Yet this argument implies that non-economic damages are somehow not as important or as "real" as economic damages. This prejudice against non-economic damages has probably increased as the proportion of tort damages awards representing pain and suffering damages has shot up over the past thirty years. Yet the fact remains that non-economic damages serve some very important purposes. To begin, pain is quite real for many people; the fact that no hospital bill can monetize it may simply mean that no drug or treatment can cure it. In addition, for people with little or no income, or injuries that were severe and painful but did not require long hospitalization, non-economic damages may be the only damages they can claim. Finally, since legal fees are paid for out of damages awards, if a victim cannot collect non-economic damages, then she may not be able even to find a lawyer to take her case in the first place.
To be fair, however, it's important to remember that the Port Authority was asking the court to apply a fairness approach for non-economic damages only in one type of case: the type where the absent wrongdoer is more at fault than the defendant in the courtroom. The idea behind this approach is that an innocent victim should get full compensation only if the person she sues is "worse" than the people she didn't sue. On this theory, the victim deserves full compensation – but only from the true and worst perpetrator in the incident.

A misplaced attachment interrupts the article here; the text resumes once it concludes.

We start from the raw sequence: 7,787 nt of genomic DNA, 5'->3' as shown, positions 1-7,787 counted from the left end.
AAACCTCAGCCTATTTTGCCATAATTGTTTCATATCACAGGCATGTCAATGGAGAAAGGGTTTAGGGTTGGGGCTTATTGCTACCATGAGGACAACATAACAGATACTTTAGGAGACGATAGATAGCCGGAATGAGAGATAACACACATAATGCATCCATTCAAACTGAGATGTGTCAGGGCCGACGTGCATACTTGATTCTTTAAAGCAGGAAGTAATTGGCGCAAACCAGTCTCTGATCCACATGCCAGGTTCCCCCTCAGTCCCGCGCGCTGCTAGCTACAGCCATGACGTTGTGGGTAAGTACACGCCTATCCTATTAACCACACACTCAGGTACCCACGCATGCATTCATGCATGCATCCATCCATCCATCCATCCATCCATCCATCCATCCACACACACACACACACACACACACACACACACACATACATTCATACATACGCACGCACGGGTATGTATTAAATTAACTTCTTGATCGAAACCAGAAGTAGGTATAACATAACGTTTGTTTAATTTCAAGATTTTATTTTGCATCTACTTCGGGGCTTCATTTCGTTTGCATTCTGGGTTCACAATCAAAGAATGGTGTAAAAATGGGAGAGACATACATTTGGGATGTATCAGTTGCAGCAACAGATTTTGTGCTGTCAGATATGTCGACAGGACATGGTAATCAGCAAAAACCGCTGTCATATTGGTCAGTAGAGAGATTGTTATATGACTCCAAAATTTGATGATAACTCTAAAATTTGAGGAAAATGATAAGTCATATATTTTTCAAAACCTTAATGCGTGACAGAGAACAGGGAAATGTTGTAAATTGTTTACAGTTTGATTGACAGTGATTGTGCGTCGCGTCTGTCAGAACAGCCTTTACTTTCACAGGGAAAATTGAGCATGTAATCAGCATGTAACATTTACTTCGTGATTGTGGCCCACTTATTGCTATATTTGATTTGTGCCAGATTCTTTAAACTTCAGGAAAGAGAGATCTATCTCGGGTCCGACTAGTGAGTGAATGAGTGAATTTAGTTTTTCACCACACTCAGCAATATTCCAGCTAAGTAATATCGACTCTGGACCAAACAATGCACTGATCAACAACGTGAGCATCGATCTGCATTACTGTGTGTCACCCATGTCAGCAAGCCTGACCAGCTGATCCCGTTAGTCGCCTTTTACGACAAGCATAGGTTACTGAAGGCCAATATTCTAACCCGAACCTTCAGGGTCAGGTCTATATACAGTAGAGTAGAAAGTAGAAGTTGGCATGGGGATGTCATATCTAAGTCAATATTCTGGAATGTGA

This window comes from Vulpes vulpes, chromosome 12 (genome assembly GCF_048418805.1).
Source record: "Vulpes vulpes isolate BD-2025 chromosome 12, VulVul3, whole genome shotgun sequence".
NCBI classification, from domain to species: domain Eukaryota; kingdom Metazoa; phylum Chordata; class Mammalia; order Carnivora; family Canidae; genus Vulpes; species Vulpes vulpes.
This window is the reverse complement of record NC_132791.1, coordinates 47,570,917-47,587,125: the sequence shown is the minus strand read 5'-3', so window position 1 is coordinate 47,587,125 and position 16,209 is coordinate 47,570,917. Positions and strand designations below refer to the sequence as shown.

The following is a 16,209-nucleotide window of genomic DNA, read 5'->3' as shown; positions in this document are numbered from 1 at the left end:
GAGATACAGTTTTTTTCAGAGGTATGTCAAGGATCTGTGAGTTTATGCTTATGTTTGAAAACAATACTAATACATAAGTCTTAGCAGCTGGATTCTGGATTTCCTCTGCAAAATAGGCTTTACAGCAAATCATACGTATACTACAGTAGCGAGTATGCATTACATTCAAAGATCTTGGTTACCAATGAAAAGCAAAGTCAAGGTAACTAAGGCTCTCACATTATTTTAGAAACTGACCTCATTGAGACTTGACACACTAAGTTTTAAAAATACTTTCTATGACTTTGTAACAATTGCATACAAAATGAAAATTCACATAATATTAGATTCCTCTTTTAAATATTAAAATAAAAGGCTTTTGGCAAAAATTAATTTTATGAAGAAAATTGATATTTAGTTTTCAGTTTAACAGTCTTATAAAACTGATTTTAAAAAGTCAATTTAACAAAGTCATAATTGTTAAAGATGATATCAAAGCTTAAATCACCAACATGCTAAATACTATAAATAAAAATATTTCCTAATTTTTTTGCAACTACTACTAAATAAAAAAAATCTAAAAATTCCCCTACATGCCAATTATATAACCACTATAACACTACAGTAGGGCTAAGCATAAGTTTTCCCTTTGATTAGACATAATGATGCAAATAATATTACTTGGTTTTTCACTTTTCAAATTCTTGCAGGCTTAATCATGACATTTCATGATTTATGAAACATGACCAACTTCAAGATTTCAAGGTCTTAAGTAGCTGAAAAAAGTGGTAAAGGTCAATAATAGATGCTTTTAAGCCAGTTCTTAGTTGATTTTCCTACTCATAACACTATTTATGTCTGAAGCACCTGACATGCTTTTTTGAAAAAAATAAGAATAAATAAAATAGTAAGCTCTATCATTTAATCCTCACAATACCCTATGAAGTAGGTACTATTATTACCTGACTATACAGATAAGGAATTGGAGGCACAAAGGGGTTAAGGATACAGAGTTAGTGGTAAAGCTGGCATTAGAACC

Seen in this light, the Port Authority's complaint that the jury's verdict sends the wrong message—that the Port Authority was "worse" than the terrorists—makes sense. The very idea of the New York rule is that only the worst perpetrator should pay the entire pain and suffering damages amount. Still, I would encourage those who think the Appellate Division erred to read its careful opinion from last week. While the court does not go so far as to endorse the jury's findings of fact, this unanimous decision from a five-member court clearly suggests that they do not find "manifestly unreasonable" – the legal standard here -- the idea that, as between the Port Authority and the Islamic militants who set off the bomb, the bigger wrongdoer was right here at home.